This phone is part of Nokia's "value first" approach that has been very successful for the company recently and continues their dominance in the budget smartphone market. In fact, its combination of affordability, features and design make it the best ultra-budget phone we've seen yet.
Before reading the full review, you can familiarize yourself with the detailed Nokia C21 Plus specs or watch the video below the article.
- Low price
- Unrivaled performance
- Nice design
- Poor battery life
- Slow micro-USB charging
- No NFC
- Release date: 2022, February 28
- Colors: Dark Cyan, Warm Gray
- Dimensions: 164.8 x 75.9 x 8.6 mm.
- Weight: 178 g.
- Screen: 6.52" inc, 720 x 1600, IPS LCD
- Camera : Dual, 13MP
- Chipset: Unisoc SC9863A (28nm)
- CPU: Octa-core (4x1.6 GHz Cortex-A55 & 4x1.2 GHz Cortex-A55)
- Memory: 32GB 2GB RAM, 32GB 3GB RAM, 64GB 3GB RAM, 64GB 4GB RAM
- Battery: 4000, Li-Ion, non-removable
- Network: GSM / HSPA / LTE
- Operating system: Android 11 (Go edition)
- Sensors: Fingerprint (rear-mounted), accelerometer, proximity
What you need to know
The Nokia C21 Plus features a large 6.52-inch 720p IPS display, dual camera, Unisoc SC9863A processor, 2GB RAM, 32GB expandable storage and 4000mAh battery. It runs a customized version of Android 11 Go designed for low-powered devices, with Nokia promising up to two years of major Android upgrades.
Price and competition
The Nokia C21 Plus has arrived at a time of economic austerity and credit constraints, making it a perfect fit for consumers looking for an affordable smartphone. At just under £100, it's one of the cheapest options available.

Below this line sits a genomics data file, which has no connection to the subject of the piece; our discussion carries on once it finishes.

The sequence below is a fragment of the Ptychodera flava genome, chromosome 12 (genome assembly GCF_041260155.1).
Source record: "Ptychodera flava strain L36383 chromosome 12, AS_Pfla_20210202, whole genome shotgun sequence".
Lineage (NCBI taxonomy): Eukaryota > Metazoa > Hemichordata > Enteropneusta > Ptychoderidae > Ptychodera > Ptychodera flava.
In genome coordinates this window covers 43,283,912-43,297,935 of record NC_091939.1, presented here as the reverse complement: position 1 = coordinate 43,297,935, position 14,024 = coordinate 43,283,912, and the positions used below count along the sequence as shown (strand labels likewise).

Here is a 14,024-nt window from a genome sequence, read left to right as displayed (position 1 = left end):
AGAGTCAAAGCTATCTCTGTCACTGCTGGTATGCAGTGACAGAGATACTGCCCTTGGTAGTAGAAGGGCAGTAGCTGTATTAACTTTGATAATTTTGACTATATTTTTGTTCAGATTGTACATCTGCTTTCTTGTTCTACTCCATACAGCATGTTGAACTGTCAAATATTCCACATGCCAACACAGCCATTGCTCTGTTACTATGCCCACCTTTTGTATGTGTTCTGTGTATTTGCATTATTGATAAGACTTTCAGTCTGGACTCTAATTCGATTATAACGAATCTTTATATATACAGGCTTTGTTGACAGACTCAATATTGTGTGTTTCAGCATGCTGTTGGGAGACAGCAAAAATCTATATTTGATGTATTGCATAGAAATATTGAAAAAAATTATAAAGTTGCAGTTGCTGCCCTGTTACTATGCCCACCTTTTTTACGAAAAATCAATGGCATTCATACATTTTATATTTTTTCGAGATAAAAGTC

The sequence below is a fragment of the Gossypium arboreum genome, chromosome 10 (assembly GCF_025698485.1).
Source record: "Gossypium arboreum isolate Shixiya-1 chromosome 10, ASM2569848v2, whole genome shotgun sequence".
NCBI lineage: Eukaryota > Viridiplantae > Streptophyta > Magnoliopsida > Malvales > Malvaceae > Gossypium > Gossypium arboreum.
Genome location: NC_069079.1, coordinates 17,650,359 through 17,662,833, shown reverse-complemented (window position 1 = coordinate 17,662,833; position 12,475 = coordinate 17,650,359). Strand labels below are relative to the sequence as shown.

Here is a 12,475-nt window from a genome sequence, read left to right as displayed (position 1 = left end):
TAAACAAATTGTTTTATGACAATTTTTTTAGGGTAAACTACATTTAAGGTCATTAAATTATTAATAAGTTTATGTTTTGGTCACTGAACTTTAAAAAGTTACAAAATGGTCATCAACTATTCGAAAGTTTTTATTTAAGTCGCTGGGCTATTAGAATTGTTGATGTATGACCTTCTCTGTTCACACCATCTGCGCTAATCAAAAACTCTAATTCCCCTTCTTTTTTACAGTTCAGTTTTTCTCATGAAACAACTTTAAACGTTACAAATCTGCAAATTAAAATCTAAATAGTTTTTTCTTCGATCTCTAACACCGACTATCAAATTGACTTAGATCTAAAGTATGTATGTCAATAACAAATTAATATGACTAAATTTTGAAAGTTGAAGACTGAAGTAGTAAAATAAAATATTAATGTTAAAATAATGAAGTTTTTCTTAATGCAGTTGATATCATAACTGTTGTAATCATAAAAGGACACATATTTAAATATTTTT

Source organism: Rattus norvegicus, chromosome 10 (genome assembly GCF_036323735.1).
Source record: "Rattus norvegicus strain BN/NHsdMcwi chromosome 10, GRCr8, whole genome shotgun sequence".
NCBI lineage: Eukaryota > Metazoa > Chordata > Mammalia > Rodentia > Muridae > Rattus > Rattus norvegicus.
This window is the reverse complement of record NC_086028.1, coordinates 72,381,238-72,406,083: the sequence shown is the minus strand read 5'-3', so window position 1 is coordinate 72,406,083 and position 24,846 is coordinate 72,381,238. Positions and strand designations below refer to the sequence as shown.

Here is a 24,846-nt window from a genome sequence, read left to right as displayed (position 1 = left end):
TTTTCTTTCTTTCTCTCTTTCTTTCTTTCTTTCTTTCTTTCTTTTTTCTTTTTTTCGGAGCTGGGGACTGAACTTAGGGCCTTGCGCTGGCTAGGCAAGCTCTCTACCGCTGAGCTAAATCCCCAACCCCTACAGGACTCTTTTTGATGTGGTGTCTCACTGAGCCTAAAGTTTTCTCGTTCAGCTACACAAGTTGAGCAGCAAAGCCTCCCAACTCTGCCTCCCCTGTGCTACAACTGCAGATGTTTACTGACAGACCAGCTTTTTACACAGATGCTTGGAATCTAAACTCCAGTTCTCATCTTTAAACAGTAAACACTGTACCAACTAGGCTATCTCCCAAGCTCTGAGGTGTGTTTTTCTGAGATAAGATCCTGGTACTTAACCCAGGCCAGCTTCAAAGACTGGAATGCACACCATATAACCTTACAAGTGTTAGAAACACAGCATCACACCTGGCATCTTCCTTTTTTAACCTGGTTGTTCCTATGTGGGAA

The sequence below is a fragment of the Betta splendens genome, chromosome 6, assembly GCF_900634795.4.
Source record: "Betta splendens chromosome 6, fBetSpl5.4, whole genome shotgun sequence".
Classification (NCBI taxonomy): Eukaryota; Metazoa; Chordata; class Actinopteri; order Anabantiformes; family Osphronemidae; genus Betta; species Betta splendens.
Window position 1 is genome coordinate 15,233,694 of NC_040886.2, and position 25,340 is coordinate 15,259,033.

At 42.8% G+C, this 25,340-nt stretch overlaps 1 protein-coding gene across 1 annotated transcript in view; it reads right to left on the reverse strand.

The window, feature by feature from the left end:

Other phones that are close in price to the C21 Plus include the Alcatel 1B (2022) and the Motorola Moto E20, which are priced at £80 and £94 respectively.
Design and key features
Budget smartphones often don't have a very attractive design, but the Nokia C21 stands out from the crowd. Although it's slightly thicker than current standards, at 8.6mm, it has plenty of interesting features, including thin screen bezels, a discreet notch with holes for the front-facing camera, and wavy, fingerprint-like edges on the plastic back panel. It is available in two colors - Dark Blue and Warm Gray.
The Nokia C21's dual camera is housed in a small rectangular module that sits in the top left corner above a rear-mounted fingerprint reader that performed well in testing.
The Nokia C21 Plus features a SIM card tray that can accommodate two nano-SIM cards and an additional microSD card slot if additional storage is needed.
A 3.5mm headphone jack is located on the top edge. Unfortunately, the phone does not have NFC payment capability.
One problem is the micro-USB charging port on the bottom, which results in a slow charging time, taking more than two hours for a full charge. However, Nokia includes the necessary charger in the box.
Considering its price, the display on the Nokia C21 Plus might not be the best, but it still offers a decent viewing experience for its price range. The 6.52-inch IPS panel with a resolution of 1600 x 720, although basic, performs well.
Color accuracy is slightly lacking with an average Delta E of 2.87, but the 1604:1 contrast ratio and high peak brightness of 390cd/m2 are positives. While it would be great to have a high refresh rate, the lack of one for this price is acceptable.
Performance and battery life